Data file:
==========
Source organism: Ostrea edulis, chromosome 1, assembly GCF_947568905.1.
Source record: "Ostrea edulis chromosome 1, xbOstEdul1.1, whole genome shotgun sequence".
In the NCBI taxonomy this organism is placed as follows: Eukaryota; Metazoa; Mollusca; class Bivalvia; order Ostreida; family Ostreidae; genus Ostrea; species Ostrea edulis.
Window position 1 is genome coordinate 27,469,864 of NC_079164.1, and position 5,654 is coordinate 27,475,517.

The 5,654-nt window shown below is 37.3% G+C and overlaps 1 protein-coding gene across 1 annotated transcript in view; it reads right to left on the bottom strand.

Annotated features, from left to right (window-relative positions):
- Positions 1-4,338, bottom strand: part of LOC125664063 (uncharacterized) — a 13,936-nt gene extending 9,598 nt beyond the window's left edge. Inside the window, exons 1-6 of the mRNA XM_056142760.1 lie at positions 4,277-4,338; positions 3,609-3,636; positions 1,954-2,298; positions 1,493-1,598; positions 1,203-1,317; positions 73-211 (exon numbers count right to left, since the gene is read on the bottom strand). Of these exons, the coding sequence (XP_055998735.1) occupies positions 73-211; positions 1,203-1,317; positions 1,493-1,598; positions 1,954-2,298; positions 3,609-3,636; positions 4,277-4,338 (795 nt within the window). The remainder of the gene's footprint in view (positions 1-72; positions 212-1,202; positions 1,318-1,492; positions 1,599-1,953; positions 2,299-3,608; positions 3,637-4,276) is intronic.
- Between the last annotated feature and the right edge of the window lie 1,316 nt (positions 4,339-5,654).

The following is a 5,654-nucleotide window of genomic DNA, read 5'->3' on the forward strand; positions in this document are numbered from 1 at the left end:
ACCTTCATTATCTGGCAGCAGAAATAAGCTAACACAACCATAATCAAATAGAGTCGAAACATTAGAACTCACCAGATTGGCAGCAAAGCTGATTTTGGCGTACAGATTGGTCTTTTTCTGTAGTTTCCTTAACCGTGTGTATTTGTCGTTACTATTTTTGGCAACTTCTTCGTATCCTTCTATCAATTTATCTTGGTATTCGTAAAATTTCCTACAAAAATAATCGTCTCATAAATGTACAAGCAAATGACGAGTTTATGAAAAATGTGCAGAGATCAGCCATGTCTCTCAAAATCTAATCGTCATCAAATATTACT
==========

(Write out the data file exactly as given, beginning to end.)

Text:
Source organism: Ostrea edulis, chromosome 1, assembly GCF_947568905.1.
Source record: "Ostrea edulis chromosome 1, xbOstEdul1.1, whole genome shotgun sequence".
In the NCBI taxonomy this organism is placed as follows: Eukaryota; Metazoa; Mollusca; class Bivalvia; order Ostreida; family Ostreidae; genus Ostrea; species Ostrea edulis.
Window position 1 is genome coordinate 27,469,864 of NC_079164.1, and position 5,654 is coordinate 27,475,517.

The 5,654-nt window shown below is 37.3% G+C and overlaps 1 protein-coding gene across 1 annotated transcript in view; it reads right to left on the bottom strand.

Annotated features, from left to right (window-relative positions):
- Positions 1-4,338, bottom strand: part of LOC125664063 (uncharacterized) — a 13,936-nt gene extending 9,598 nt beyond the window's left edge. Inside the window, exons 1-6 of the mRNA XM_056142760.1 lie at positions 4,277-4,338; positions 3,609-3,636; positions 1,954-2,298; positions 1,493-1,598; positions 1,203-1,317; positions 73-211 (exon numbers count right to left, since the gene is read on the bottom strand). Of these exons, the coding sequence (XP_055998735.1) occupies positions 73-211; positions 1,203-1,317; positions 1,493-1,598; positions 1,954-2,298; positions 3,609-3,636; positions 4,277-4,338 (795 nt within the window). The remainder of the gene's footprint in view (positions 1-72; positions 212-1,202; positions 1,318-1,492; positions 1,599-1,953; positions 2,299-3,608; positions 3,637-4,276) is intronic.
- Between the last annotated feature and the right edge of the window lie 1,316 nt (positions 4,339-5,654).

The following is a 5,654-nucleotide window of genomic DNA, read 5'->3' on the forward strand; positions in this document are numbered from 1 at the left end:
ACCTTCATTATCTGGCAGCAGAAATAAGCTAACACAACCATAATCAAATAGAGTCGAAACATTAGAACTCACCAGATTGGCAGCAAAGCTGATTTTGGCGTACAGATTGGTCTTTTTCTGTAGTTTCCTTAACCGTGTGTATTTGTCGTTACTATTTTTGGCAACTTCTTCGTATCCTTCTATCAATTTATCTTGGTATTCGTAAAATTTCCTACAAAAATAATCGTCTCATAAATGTACAAGCAAATGACGAGTTTATGAAAAATGTGCAGAGATCAGCCATGTCTCTCAAAATCTAATCGTCATCAAATATTACT